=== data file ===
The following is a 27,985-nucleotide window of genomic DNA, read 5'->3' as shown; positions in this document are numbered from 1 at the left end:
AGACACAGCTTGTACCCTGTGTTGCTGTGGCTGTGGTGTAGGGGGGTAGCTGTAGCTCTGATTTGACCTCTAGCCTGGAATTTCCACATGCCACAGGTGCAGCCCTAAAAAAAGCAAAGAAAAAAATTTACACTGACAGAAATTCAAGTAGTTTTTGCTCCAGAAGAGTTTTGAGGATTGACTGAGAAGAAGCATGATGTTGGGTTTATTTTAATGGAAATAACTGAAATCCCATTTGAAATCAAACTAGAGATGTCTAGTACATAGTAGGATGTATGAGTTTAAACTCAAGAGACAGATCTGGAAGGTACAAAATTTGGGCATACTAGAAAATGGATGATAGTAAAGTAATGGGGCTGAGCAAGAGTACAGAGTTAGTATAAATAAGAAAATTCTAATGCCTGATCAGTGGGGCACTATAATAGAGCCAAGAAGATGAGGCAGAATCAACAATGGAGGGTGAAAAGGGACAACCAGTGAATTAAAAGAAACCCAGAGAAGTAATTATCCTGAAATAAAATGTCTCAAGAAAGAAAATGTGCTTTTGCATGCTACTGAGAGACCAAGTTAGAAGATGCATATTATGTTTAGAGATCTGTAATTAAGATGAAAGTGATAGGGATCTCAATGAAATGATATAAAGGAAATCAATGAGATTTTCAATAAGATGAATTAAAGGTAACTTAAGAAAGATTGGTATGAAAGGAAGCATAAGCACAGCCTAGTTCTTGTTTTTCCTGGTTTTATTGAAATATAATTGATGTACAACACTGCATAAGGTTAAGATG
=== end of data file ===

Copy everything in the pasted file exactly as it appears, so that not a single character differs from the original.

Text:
The following is a 27,985-nucleotide window of genomic DNA, read 5'->3' as shown; positions in this document are numbered from 1 at the left end:
AGACACAGCTTGTACCCTGTGTTGCTGTGGCTGTGGTGTAGGGGGGTAGCTGTAGCTCTGATTTGACCTCTAGCCTGGAATTTCCACATGCCACAGGTGCAGCCCTAAAAAAAGCAAAGAAAAAAATTTACACTGACAGAAATTCAAGTAGTTTTTGCTCCAGAAGAGTTTTGAGGATTGACTGAGAAGAAGCATGATGTTGGGTTTATTTTAATGGAAATAACTGAAATCCCATTTGAAATCAAACTAGAGATGTCTAGTACATAGTAGGATGTATGAGTTTAAACTCAAGAGACAGATCTGGAAGGTACAAAATTTGGGCATACTAGAAAATGGATGATAGTAAAGTAATGGGGCTGAGCAAGAGTACAGAGTTAGTATAAATAAGAAAATTCTAATGCCTGATCAGTGGGGCACTATAATAGAGCCAAGAAGATGAGGCAGAATCAACAATGGAGGGTGAAAAGGGACAACCAGTGAATTAAAAGAAACCCAGAGAAGTAATTATCCTGAAATAAAATGTCTCAAGAAAGAAAATGTGCTTTTGCATGCTACTGAGAGACCAAGTTAGAAGATGCATATTATGTTTAGAGATCTGTAATTAAGATGAAAGTGATAGGGATCTCAATGAAATGATATAAAGGAAATCAATGAGATTTTCAATAAGATGAATTAAAGGTAACTTAAGAAAGATTGGTATGAAAGGAAGCATAAGCACAGCCTAGTTCTTGTTTTTCCTGGTTTTATTGAAATATAATTGATGTACAACACTGCATAAGGTTAAGATG